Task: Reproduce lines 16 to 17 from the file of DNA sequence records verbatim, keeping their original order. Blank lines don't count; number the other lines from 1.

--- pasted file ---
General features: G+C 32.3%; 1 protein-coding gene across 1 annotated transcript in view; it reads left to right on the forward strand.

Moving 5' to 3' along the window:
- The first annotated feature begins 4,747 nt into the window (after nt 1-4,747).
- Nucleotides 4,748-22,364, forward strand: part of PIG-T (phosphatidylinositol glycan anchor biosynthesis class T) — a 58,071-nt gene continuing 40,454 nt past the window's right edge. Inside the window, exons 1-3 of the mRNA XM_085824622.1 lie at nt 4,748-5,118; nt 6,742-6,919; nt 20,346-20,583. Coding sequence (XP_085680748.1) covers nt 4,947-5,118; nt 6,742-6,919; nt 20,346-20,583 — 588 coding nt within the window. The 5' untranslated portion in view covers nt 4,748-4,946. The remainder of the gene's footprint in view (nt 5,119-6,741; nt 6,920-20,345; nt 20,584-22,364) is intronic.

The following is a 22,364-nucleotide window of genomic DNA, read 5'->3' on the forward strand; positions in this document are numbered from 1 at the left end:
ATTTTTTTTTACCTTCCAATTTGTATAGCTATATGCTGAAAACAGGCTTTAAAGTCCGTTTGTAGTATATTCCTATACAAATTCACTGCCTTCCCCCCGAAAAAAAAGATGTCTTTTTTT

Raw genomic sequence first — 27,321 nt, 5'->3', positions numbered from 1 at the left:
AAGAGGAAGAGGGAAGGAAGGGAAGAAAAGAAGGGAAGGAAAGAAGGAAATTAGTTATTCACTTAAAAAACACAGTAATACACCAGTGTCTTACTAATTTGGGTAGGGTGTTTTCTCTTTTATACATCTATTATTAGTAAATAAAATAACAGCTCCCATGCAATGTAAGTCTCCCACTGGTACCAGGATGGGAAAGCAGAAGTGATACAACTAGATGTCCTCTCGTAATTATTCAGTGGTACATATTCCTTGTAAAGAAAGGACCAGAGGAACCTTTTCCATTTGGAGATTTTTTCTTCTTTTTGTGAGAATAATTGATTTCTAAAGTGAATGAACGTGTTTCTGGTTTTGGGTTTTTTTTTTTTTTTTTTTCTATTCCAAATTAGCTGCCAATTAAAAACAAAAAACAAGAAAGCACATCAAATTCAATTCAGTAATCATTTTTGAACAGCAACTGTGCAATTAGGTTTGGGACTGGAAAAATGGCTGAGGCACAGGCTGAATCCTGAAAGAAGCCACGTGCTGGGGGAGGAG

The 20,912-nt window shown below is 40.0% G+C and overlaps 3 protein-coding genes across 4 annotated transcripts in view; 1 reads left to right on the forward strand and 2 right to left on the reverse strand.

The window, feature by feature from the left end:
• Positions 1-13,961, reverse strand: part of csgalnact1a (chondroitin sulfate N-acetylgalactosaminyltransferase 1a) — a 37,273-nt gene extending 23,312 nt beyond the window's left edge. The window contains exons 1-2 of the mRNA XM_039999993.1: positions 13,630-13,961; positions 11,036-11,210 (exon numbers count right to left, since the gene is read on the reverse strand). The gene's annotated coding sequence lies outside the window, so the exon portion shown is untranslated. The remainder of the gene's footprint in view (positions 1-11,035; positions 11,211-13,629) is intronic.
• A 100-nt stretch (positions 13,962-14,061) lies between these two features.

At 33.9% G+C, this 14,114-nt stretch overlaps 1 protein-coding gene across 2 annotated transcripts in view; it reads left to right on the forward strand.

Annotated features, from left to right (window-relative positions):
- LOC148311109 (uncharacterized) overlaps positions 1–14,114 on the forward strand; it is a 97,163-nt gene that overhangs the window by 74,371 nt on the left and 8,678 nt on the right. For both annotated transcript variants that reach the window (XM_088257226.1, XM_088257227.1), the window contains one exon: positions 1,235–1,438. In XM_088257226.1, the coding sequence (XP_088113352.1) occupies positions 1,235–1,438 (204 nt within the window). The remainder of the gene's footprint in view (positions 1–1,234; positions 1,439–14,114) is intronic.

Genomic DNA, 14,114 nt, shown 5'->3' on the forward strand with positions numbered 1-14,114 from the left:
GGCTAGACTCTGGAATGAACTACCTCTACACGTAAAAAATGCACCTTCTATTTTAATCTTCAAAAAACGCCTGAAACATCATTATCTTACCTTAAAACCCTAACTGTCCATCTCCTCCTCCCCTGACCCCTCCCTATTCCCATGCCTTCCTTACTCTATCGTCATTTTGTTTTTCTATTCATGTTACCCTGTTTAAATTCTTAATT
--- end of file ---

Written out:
Genomic DNA, 14,114 nt, shown 5'->3' on the forward strand with positions numbered 1-14,114 from the left:
GGCTAGACTCTGGAATGAACTACCTCTACACGTAAAAAATGCACCTTCTATTTTAATCTTCAAAAAACGCCTGAAACATCATTATCTTACCTTAAAACCCTAACTGTCCATCTCCTCCTCCCCTGACCCCTCCCTATTCCCATGCCTTCCTTACTCTATCGTCATTTTGTTTTTCTATTCATGTTACCCTGTTTAAATTCTTAATT